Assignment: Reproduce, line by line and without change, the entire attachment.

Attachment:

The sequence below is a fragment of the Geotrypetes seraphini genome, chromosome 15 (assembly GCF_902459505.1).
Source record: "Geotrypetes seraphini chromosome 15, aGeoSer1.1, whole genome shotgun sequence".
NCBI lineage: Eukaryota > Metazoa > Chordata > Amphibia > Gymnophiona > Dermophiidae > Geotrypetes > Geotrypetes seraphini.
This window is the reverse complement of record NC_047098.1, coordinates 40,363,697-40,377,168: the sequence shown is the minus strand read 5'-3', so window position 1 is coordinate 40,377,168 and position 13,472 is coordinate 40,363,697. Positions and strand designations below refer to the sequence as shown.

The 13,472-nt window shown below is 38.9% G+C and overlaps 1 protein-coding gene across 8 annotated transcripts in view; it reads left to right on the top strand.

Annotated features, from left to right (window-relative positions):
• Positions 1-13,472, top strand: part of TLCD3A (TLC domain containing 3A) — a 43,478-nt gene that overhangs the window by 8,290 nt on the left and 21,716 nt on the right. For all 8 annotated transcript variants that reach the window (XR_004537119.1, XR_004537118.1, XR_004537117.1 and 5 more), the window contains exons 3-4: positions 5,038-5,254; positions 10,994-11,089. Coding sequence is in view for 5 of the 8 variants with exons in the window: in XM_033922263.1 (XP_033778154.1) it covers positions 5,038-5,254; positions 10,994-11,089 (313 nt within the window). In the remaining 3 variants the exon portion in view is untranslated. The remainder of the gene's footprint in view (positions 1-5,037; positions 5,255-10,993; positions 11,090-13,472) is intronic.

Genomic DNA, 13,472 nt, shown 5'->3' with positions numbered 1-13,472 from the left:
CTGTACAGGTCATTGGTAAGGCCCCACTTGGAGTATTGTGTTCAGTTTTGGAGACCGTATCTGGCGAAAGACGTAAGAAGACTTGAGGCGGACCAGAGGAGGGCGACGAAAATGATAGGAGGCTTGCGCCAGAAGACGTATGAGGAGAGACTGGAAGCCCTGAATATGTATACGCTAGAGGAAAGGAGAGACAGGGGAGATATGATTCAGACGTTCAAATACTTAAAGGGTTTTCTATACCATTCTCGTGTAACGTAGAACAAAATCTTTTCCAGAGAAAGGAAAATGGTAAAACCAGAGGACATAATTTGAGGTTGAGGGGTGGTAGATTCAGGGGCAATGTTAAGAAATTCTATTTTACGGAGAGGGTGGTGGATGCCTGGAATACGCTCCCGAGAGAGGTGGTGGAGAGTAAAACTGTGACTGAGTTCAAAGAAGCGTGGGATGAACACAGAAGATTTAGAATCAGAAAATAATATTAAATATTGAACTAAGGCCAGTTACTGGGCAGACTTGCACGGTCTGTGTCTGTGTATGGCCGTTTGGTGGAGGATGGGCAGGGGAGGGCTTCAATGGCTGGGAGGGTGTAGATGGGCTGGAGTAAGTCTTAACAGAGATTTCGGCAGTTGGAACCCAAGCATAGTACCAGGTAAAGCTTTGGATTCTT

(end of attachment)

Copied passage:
The sequence below is a fragment of the Geotrypetes seraphini genome, chromosome 15 (assembly GCF_902459505.1).
Source record: "Geotrypetes seraphini chromosome 15, aGeoSer1.1, whole genome shotgun sequence".
NCBI lineage: Eukaryota > Metazoa > Chordata > Amphibia > Gymnophiona > Dermophiidae > Geotrypetes > Geotrypetes seraphini.
This window is the reverse complement of record NC_047098.1, coordinates 40,363,697-40,377,168: the sequence shown is the minus strand read 5'-3', so window position 1 is coordinate 40,377,168 and position 13,472 is coordinate 40,363,697. Positions and strand designations below refer to the sequence as shown.

The 13,472-nt window shown below is 38.9% G+C and overlaps 1 protein-coding gene across 8 annotated transcripts in view; it reads left to right on the top strand.

Annotated features, from left to right (window-relative positions):
• Positions 1-13,472, top strand: part of TLCD3A (TLC domain containing 3A) — a 43,478-nt gene that overhangs the window by 8,290 nt on the left and 21,716 nt on the right. For all 8 annotated transcript variants that reach the window (XR_004537119.1, XR_004537118.1, XR_004537117.1 and 5 more), the window contains exons 3-4: positions 5,038-5,254; positions 10,994-11,089. Coding sequence is in view for 5 of the 8 variants with exons in the window: in XM_033922263.1 (XP_033778154.1) it covers positions 5,038-5,254; positions 10,994-11,089 (313 nt within the window). In the remaining 3 variants the exon portion in view is untranslated. The remainder of the gene's footprint in view (positions 1-5,037; positions 5,255-10,993; positions 11,090-13,472) is intronic.

Genomic DNA, 13,472 nt, shown 5'->3' with positions numbered 1-13,472 from the left:
CTGTACAGGTCATTGGTAAGGCCCCACTTGGAGTATTGTGTTCAGTTTTGGAGACCGTATCTGGCGAAAGACGTAAGAAGACTTGAGGCGGACCAGAGGAGGGCGACGAAAATGATAGGAGGCTTGCGCCAGAAGACGTATGAGGAGAGACTGGAAGCCCTGAATATGTATACGCTAGAGGAAAGGAGAGACAGGGGAGATATGATTCAGACGTTCAAATACTTAAAGGGTTTTCTATACCATTCTCGTGTAACGTAGAACAAAATCTTTTCCAGAGAAAGGAAAATGGTAAAACCAGAGGACATAATTTGAGGTTGAGGGGTGGTAGATTCAGGGGCAATGTTAAGAAATTCTATTTTACGGAGAGGGTGGTGGATGCCTGGAATACGCTCCCGAGAGAGGTGGTGGAGAGTAAAACTGTGACTGAGTTCAAAGAAGCGTGGGATGAACACAGAAGATTTAGAATCAGAAAATAATATTAAATATTGAACTAAGGCCAGTTACTGGGCAGACTTGCACGGTCTGTGTCTGTGTATGGCCGTTTGGTGGAGGATGGGCAGGGGAGGGCTTCAATGGCTGGGAGGGTGTAGATGGGCTGGAGTAAGTCTTAACAGAGATTTCGGCAGTTGGAACCCAAGCATAGTACCAGGTAAAGCTTTGGATTCTT